There is a certain level of “mindlessness” to any goal of being the best. It implies that once there, the game is over. 1852110-Make-BetterYou have won and you can now reap the harvest of your hard work. Nothing could be further from the truth. Ingemar Stenmark is considered to be one of the greatest skiers of all time. In some events, he is listed as the greatest. He won 86 major races in his career. At age 25, he won his last major medal! Michael Phelps set the world record for the 200 meter freestyle in 2008. Less than a year later, his record was broken by nearly a full second by Paul Biedermann. Michael Phelps is now 29 years old and is said to be trying to make a comeback. Usain Bolt holds the world’s record for the 100 meter sprint. He is now 28 years old. How much longer will Usain be on top? In the world of professional sports, 29 is considered “old age.”

Even as a kid in drawing class, I had real ambition. I wanted to be the best in the class, but there was always some other feller who was better; so I thought, ‘It can’t be about being the best, it has to be about the drawing itself, what you do with it.’ That’s kind of stuck with me.” — Damien Hirst

Professional chess players are in many ways not much different than professional athletes. One trains his/her body, while the other trains his/her mind. The world’s top chess player today is Magnus Carlsen. He is ranked number one in the world and is the current World Chess Champion. He became a Grandmaster at the age of 13 making him the second youngest grandmaster in history. At the age of 19, he was the youngest player in history to be ranked number one in the world. He is all of 24 years old today. The current reigning youngest Grandmaster is Sergey Karjakin who in 2002 attained the record at the ripe old age of 12 years and seven months. One would think that in an area which depends on brain cells rather than muscle cells, that age and experience would trump youth and innovation. Such is not the case as history repeatedly proves. Whether in chess or sports, the advantage goes to the young.

better poemThose who think they are the best will soon be supplanted by the better.   What makes one better is more than simply youth. Training, DNA, techniques, equipment, methods, diets, computers and other technologies all contribute to the constant emergence of competitors that are better, faster and smarter. In business, your competition will produce better, faster and cheaper products today than they did yesterday. The world is not and never has been static. Dynamic forces are forever changing the landscape. Anyone who thinks they have a lock on being the best is in for a big surprise. The best do not last very long. The “king or queen” of the hill gets knocked off in a nanosecond today as compared to a microsecond yesterday.   Tomorrow the King or Queen will only last for a picosecond.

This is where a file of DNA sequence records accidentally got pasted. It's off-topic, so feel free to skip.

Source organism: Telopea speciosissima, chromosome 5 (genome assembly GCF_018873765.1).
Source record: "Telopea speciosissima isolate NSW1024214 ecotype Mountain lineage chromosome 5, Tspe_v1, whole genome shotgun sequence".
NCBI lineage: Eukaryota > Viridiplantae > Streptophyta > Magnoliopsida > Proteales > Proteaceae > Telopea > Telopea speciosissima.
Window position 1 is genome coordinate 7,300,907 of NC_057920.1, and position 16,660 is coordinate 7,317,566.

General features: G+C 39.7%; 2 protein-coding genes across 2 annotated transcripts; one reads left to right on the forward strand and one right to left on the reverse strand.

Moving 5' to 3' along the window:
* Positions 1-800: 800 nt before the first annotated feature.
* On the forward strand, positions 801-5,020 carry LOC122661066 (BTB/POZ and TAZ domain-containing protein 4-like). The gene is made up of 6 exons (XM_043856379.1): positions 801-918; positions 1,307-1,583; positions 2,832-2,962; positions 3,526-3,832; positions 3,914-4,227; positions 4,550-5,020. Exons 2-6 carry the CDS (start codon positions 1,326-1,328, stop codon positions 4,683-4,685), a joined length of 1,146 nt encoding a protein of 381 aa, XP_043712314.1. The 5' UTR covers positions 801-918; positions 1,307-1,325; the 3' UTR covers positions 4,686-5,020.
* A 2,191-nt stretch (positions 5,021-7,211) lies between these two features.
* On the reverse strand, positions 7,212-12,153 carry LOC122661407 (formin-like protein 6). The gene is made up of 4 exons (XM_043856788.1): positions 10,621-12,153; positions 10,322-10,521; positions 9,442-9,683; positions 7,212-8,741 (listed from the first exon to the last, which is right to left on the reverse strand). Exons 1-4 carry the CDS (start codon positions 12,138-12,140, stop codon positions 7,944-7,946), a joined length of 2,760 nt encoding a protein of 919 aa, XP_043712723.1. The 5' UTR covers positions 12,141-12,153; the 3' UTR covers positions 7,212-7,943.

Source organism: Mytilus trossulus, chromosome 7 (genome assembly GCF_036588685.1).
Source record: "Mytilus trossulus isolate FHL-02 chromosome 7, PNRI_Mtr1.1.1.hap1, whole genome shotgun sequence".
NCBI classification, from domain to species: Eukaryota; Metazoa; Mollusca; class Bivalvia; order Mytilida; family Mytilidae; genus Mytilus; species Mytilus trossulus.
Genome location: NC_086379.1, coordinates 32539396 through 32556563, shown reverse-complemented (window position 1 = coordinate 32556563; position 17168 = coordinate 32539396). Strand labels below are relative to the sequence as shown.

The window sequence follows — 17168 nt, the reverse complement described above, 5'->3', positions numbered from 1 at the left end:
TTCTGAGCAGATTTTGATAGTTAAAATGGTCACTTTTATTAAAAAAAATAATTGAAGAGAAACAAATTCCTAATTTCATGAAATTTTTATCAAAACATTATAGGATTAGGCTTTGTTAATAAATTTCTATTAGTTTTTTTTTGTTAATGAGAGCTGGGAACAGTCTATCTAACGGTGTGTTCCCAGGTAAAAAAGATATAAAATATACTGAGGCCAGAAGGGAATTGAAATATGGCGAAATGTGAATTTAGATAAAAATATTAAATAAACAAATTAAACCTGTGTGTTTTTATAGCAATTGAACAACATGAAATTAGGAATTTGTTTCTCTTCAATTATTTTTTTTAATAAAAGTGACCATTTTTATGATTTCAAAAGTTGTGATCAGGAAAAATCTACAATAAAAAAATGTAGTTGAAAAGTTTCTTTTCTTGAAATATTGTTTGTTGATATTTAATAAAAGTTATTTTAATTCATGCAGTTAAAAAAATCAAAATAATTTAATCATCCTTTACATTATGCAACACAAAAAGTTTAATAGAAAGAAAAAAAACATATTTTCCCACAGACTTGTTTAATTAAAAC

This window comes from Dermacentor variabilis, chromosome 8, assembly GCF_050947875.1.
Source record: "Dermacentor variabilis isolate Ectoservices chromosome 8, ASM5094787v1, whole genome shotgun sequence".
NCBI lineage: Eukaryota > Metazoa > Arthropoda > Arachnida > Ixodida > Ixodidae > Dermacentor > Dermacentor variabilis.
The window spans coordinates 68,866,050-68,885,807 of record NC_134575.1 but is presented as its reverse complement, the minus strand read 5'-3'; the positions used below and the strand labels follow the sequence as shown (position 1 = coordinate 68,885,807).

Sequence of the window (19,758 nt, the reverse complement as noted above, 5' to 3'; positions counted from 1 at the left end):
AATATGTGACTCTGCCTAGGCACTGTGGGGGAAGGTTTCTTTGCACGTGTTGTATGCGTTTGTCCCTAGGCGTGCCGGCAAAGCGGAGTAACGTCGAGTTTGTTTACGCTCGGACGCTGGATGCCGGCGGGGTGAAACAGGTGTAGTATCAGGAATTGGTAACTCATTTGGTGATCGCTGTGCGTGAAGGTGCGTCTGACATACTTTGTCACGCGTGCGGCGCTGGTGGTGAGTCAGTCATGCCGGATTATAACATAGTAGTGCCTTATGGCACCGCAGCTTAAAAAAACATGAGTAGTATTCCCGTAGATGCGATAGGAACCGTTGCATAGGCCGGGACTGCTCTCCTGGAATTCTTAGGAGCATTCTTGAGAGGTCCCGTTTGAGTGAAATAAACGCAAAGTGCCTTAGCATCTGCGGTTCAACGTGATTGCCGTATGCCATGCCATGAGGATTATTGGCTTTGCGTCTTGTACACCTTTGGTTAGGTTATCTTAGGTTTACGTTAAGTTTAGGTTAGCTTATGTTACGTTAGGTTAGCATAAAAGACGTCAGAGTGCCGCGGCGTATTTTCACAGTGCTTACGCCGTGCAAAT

I don’t believe you have to be better than everybody else. I believe you have to be better than you ever thought you could be.Ken Venturi

Those who try to be the best will never succeed for very long. Those who set their goals at being better and better will continue to develop products and services that meet the needs of their stakeholders whether these stakeholders are customers or simply admirers. No one can forever be the best but it is simply foolish to assume that once you are the best, that the job is done. In business or in life, the turtle always beats the hare because she simply keeps on trying and trying and trying. The race is not to the swift but to the diligent.

“I returned, and saw under the sun, that the race is not to the swift, nor the battle to the strong, neither yet bread to the wise, nor yet riches to men of understanding, nor yet favor to men of skill; but time and chance happens to them all.”   Ecclesiastes 9:11 

Time for Questions:

Which is better, best or better? Do you think we should continually try to be better and better or should we stop when we are the best? What happens to those people who become the best? Have you ever been the best at anything? What was it like? How long did it last?

Life is just beginning

“The beginning of thought is in disagreement – not only with others but also with ourselves.”  ― Eric Hoffer,